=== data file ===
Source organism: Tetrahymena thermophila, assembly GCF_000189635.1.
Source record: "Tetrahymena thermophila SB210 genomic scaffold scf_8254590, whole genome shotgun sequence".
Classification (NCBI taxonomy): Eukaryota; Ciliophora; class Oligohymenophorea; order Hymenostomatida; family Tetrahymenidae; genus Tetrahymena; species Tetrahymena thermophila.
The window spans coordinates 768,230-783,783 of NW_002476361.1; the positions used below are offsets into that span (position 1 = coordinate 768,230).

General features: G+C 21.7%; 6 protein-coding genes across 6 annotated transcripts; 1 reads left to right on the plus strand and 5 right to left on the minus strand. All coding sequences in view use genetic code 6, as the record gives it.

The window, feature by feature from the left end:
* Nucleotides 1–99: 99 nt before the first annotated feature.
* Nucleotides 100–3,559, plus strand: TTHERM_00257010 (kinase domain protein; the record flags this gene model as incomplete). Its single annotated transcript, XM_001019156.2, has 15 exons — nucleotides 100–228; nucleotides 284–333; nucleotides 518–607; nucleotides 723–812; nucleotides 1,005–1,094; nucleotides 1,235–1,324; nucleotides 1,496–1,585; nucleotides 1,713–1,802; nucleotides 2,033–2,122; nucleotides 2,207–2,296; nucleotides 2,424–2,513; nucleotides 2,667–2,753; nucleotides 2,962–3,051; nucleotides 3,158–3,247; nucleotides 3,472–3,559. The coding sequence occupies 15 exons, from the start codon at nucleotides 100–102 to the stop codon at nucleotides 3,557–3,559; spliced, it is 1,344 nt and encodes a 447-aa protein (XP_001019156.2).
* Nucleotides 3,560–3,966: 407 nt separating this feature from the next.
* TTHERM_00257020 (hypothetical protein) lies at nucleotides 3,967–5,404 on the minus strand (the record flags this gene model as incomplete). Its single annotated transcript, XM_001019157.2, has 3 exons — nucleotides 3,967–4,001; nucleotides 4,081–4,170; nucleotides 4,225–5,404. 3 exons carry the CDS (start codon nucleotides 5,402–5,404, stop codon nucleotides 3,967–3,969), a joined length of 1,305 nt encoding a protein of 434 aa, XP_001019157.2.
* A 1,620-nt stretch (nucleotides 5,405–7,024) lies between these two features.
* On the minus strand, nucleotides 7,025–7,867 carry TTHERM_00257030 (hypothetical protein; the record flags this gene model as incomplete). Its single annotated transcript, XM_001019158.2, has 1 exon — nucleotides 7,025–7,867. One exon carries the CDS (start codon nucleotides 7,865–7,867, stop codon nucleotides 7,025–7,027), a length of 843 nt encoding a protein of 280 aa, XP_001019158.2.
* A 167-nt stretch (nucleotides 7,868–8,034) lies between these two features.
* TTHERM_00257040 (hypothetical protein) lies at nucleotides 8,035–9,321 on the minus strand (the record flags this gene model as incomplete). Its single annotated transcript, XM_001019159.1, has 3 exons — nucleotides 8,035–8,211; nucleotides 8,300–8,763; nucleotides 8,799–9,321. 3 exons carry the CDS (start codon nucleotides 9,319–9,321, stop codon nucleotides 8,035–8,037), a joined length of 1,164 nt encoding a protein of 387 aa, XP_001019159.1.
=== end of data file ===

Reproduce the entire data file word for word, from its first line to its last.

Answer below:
Source organism: Tetrahymena thermophila, assembly GCF_000189635.1.
Source record: "Tetrahymena thermophila SB210 genomic scaffold scf_8254590, whole genome shotgun sequence".
Classification (NCBI taxonomy): Eukaryota; Ciliophora; class Oligohymenophorea; order Hymenostomatida; family Tetrahymenidae; genus Tetrahymena; species Tetrahymena thermophila.
The window spans coordinates 768,230-783,783 of NW_002476361.1; the positions used below are offsets into that span (position 1 = coordinate 768,230).

General features: G+C 21.7%; 6 protein-coding genes across 6 annotated transcripts; 1 reads left to right on the plus strand and 5 right to left on the minus strand. All coding sequences in view use genetic code 6, as the record gives it.

The window, feature by feature from the left end:
* Nucleotides 1–99: 99 nt before the first annotated feature.
* Nucleotides 100–3,559, plus strand: TTHERM_00257010 (kinase domain protein; the record flags this gene model as incomplete). Its single annotated transcript, XM_001019156.2, has 15 exons — nucleotides 100–228; nucleotides 284–333; nucleotides 518–607; nucleotides 723–812; nucleotides 1,005–1,094; nucleotides 1,235–1,324; nucleotides 1,496–1,585; nucleotides 1,713–1,802; nucleotides 2,033–2,122; nucleotides 2,207–2,296; nucleotides 2,424–2,513; nucleotides 2,667–2,753; nucleotides 2,962–3,051; nucleotides 3,158–3,247; nucleotides 3,472–3,559. The coding sequence occupies 15 exons, from the start codon at nucleotides 100–102 to the stop codon at nucleotides 3,557–3,559; spliced, it is 1,344 nt and encodes a 447-aa protein (XP_001019156.2).
* Nucleotides 3,560–3,966: 407 nt separating this feature from the next.
* TTHERM_00257020 (hypothetical protein) lies at nucleotides 3,967–5,404 on the minus strand (the record flags this gene model as incomplete). Its single annotated transcript, XM_001019157.2, has 3 exons — nucleotides 3,967–4,001; nucleotides 4,081–4,170; nucleotides 4,225–5,404. 3 exons carry the CDS (start codon nucleotides 5,402–5,404, stop codon nucleotides 3,967–3,969), a joined length of 1,305 nt encoding a protein of 434 aa, XP_001019157.2.
* A 1,620-nt stretch (nucleotides 5,405–7,024) lies between these two features.
* On the minus strand, nucleotides 7,025–7,867 carry TTHERM_00257030 (hypothetical protein; the record flags this gene model as incomplete). Its single annotated transcript, XM_001019158.2, has 1 exon — nucleotides 7,025–7,867. One exon carries the CDS (start codon nucleotides 7,865–7,867, stop codon nucleotides 7,025–7,027), a length of 843 nt encoding a protein of 280 aa, XP_001019158.2.
* A 167-nt stretch (nucleotides 7,868–8,034) lies between these two features.
* TTHERM_00257040 (hypothetical protein) lies at nucleotides 8,035–9,321 on the minus strand (the record flags this gene model as incomplete). Its single annotated transcript, XM_001019159.1, has 3 exons — nucleotides 8,035–8,211; nucleotides 8,300–8,763; nucleotides 8,799–9,321. 3 exons carry the CDS (start codon nucleotides 9,319–9,321, stop codon nucleotides 8,035–8,037), a joined length of 1,164 nt encoding a protein of 387 aa, XP_001019159.1.